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Even Scotland's dauntless king, and heir, 8c.
Before his standard fled.-P. 93. Every one has heard, that when David I., with his son Henry, invaded Northumberland in 1136, the English host marched against them under the holy banner of St. Cathbert; to the efficacy of which was imputed the great victory which they obtained in the bloody battle of Northallerton, or Cuton-moor. The conquerors were at least as much indebted to the jealousy and intractability of the different tribes who composed David's army; among whom, as mentioned in the text, were the Galwegians, the Britons of Strath-Clyde, the men of Teviotdale and Lothian, with many Norman and German warriors, who asserted the cause of the Empress Maud. See CHALMERS' Caledonia, p. 622.; a most laborious, curious, and interesting publication, from which considerable defects of style and manner ought not to turn aside the Scottish antiquary.
And turned the Conqueror back again.-P. 94. Cuthbert, we have seen, had no great reason to spare the Danes, when opportunity offered. Accordingly, I find in Simeon of Durham, that the Saint appeared in a vision to Alfred, when lurking in the marshes of Glastonbury, and promised him
assistance and victory over his heathen enemies: a consolation which, as was reasonable, "Alfred, after the victory of Ashendown, rewarded, by a royal offering at the shrine of the Saint. As to William the Conqueror, the terror spread before his army, when he marched to punish the revolt of the Northumbrians, in 1096, had forced the monks to fly once more to Holy Island with the body of the Saint. It was, however, replaced before William left the North; and, to balance accounts, the Conqueror having intimated an indiscreet curiosity to view the Saint's body, he was, while in the act of commanding the shrine to be opened, seized with heat and sickness, accompanied with such a panic terror, that, notwithstanding there was a sumptu. ous dinner prepared for him, he fled without eating a morsel, (which the monkish historian seems to have thought no small part both of the miracle and the penance,) and never drew his bridle till he got to the river Tees.. .
The sea-born beads, that beur his name.-P. 94. Although we do not learn that Cuthbert was, during his life, such an artificer as Dunstan, his brother in-sanctity, yet, since his death, he has acquired the reputation of forging those Entrochi which are found among the rocks of Holy Island, and pass there by the name of St. Cuthbert's Beads. While at this task, he' is supposed to sit during the night upon a certain rock, and use another as his anvil. This story was perhaps credited
in former days; at least the Saint's legend contains some not more probable.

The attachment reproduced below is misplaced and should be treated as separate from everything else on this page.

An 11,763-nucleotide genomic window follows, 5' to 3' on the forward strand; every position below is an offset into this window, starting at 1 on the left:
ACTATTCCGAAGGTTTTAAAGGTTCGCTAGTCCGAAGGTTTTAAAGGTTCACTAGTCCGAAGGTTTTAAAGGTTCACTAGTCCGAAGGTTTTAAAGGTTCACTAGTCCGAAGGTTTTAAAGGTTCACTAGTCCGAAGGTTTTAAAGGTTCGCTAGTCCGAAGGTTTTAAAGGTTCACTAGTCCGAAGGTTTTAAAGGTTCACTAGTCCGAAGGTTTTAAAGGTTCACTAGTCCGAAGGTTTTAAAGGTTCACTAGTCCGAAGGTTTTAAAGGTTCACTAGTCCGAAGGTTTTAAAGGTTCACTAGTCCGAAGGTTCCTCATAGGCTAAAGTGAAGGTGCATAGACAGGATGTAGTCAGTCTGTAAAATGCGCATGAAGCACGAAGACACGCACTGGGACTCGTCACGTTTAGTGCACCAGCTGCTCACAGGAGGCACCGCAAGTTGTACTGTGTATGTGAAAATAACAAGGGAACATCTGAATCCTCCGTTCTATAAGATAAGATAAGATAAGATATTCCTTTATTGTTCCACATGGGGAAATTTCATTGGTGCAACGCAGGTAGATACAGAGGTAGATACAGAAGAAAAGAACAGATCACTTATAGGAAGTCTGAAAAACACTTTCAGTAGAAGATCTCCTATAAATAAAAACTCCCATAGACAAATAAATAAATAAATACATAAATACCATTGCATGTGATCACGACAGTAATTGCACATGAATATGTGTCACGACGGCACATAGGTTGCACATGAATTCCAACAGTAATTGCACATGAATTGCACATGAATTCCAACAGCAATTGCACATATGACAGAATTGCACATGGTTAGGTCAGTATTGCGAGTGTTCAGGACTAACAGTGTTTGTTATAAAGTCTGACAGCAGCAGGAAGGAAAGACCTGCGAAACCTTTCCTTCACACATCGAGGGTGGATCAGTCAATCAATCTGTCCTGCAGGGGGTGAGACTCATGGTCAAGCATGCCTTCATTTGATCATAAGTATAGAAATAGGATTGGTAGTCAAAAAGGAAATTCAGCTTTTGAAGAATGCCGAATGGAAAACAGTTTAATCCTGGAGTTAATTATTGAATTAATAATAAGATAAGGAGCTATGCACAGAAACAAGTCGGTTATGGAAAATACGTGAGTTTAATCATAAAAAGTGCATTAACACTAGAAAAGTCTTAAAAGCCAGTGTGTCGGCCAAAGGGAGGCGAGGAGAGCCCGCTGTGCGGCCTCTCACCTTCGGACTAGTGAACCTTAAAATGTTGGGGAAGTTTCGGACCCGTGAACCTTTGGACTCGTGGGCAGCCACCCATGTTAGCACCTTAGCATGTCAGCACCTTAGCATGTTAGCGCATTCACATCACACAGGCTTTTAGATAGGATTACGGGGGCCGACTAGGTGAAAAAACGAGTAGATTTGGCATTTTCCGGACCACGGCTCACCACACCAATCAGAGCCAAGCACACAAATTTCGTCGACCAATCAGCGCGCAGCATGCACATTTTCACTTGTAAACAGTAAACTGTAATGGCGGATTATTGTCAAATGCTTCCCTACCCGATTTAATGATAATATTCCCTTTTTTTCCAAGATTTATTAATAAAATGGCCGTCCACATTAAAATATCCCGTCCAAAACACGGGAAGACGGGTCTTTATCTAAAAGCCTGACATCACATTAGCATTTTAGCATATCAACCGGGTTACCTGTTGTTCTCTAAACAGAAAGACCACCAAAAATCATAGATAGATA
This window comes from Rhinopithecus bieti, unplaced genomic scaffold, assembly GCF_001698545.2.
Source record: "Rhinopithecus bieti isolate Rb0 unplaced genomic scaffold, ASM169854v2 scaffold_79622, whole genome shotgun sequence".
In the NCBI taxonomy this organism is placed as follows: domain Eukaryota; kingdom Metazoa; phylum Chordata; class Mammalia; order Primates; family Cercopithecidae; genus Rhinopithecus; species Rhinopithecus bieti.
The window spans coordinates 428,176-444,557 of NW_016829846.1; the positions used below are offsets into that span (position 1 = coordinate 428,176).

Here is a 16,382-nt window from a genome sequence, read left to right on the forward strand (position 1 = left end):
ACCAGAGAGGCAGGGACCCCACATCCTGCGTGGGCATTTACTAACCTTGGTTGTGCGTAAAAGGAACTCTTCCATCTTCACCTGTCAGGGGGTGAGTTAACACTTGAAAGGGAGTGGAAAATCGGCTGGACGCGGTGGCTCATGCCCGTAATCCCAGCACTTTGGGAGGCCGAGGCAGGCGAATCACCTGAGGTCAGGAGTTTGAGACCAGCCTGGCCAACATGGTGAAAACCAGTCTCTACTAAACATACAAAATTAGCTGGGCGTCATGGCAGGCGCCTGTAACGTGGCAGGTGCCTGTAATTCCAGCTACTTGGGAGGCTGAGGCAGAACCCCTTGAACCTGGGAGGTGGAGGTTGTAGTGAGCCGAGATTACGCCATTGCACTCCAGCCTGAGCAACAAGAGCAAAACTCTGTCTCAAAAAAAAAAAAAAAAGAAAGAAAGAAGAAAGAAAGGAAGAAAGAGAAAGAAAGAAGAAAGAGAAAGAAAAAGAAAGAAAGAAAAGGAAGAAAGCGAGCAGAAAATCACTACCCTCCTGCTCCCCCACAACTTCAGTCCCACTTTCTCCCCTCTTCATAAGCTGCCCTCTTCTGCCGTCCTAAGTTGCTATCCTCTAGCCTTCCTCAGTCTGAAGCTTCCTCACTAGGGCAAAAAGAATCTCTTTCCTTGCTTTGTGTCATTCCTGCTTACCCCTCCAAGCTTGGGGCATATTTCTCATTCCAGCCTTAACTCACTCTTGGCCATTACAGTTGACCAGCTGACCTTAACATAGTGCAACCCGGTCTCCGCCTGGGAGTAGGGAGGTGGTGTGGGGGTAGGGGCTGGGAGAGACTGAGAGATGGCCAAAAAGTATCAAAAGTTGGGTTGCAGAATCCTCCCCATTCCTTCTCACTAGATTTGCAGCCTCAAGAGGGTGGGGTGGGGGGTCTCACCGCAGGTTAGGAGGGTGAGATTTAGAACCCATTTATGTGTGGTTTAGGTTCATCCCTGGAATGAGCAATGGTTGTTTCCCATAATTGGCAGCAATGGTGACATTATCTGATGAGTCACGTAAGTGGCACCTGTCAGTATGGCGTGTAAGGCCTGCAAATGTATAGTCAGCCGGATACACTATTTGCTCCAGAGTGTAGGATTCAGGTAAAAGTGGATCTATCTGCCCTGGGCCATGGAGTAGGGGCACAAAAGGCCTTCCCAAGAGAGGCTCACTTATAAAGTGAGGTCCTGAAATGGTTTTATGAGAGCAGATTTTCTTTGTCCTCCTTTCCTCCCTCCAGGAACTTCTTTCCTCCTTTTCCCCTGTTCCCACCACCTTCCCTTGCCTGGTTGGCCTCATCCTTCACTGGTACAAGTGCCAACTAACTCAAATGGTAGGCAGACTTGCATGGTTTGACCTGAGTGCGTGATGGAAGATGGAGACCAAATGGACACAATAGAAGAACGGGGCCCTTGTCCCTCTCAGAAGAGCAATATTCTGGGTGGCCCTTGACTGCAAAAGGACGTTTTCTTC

. . i .::old Colwulf.-P.95. in .. .
Ceolwolf, or Colwulf, King of Northumberland, flourished in the eighth century. He was a man of some learning ; for the venerable Bede dedicates to him his " Ecclesiastical His: tory.” He abdicated the throne about 738, and retired to Holy Island, where he died in the odour of sancity. Saint as Colwulf was, however, I fear the foundation of the penancevault does not correspond with his character; for it is recorded among his memorabilia, that, finding the air of the island raw and cold, he indulged the monks, whose rule had hitherto confined them to milk or water, with the comfortable privilege of using wine or ale. If any rigid antiquary insists on this objection, he is welcome to suppose the penance-vault was intended, by the founder, for the more genial purposes of a cellar... . These penitential-vaults were the Geissel-gewolbe of German convents. In the earlier and more rigid times of monastic discipline, they were sometimes used as a cemetery for the lay benefactors of the convent, whose unsanctified corpses were then seldom permitted to pollute the choir. They also served as places of meeting for the chapter, when measures of uncommon severity were to be adopted. But their most freqnent use, as implied by the name, was as places for performing penances, or undergoing punishment.
Note XVI. Tynemouth's haughty Prioress.-P. 98. That there was an ancient priory at Tynemouth is certain. Its ruins are situated on a high rocky point; and, doubtless, many a vow was made the shrine by the distressed mariners, who drove towards the iron-bound coast of Northumberland in stormy weather. It was anciently a nunnery; for Virca, abbess of Tynemouth, presented St. Cuthbert (yet alive) with a rare winding-sheet, in emulation of a holy lady called Tuda, who had sent him a coffin: But, as in the case of Whitby, and of Holy Island, the introduction of nuns at Tynemouth, in the reign of Henry VIII., is an anachronism. The punnery at Holy Island is altogether fictitious. Indeed, St. Cuthbert was unlikely to permit such an establishment; for, notwithstanding his accepting the mortuary gifts above mentioned, and his carrying on a visiting acquaintance with the abbess of Coldingham, he certainly hated the whole female sex; and, in revenge of a slippery trick played to him by an Irish princess, he, after death, inflicted severe penances on such as presumed to approach within a certain distance of his shrine.
Alive, within the tomb.-P. 103. It is well known, that the religious, who broke their vows of chastity, were subjected to the same penalty as the Roman
vestals in a similar case. A small niche, sufficient to enclose their bodies, was made in the massive wall of the convent; a slender pittance of food and water was deposited in it, and the awful words, VADE IN PACEM, were the signal for iminuring the criminal. It is not likely that, in latter times, this punishment was often resorted to; but, among the ruins of the abbey of Coldingham, were some years ago discovered the remains of a female skeleton, which, from the shape of the niche, and position of the figure, seemed to be that of an immured nun.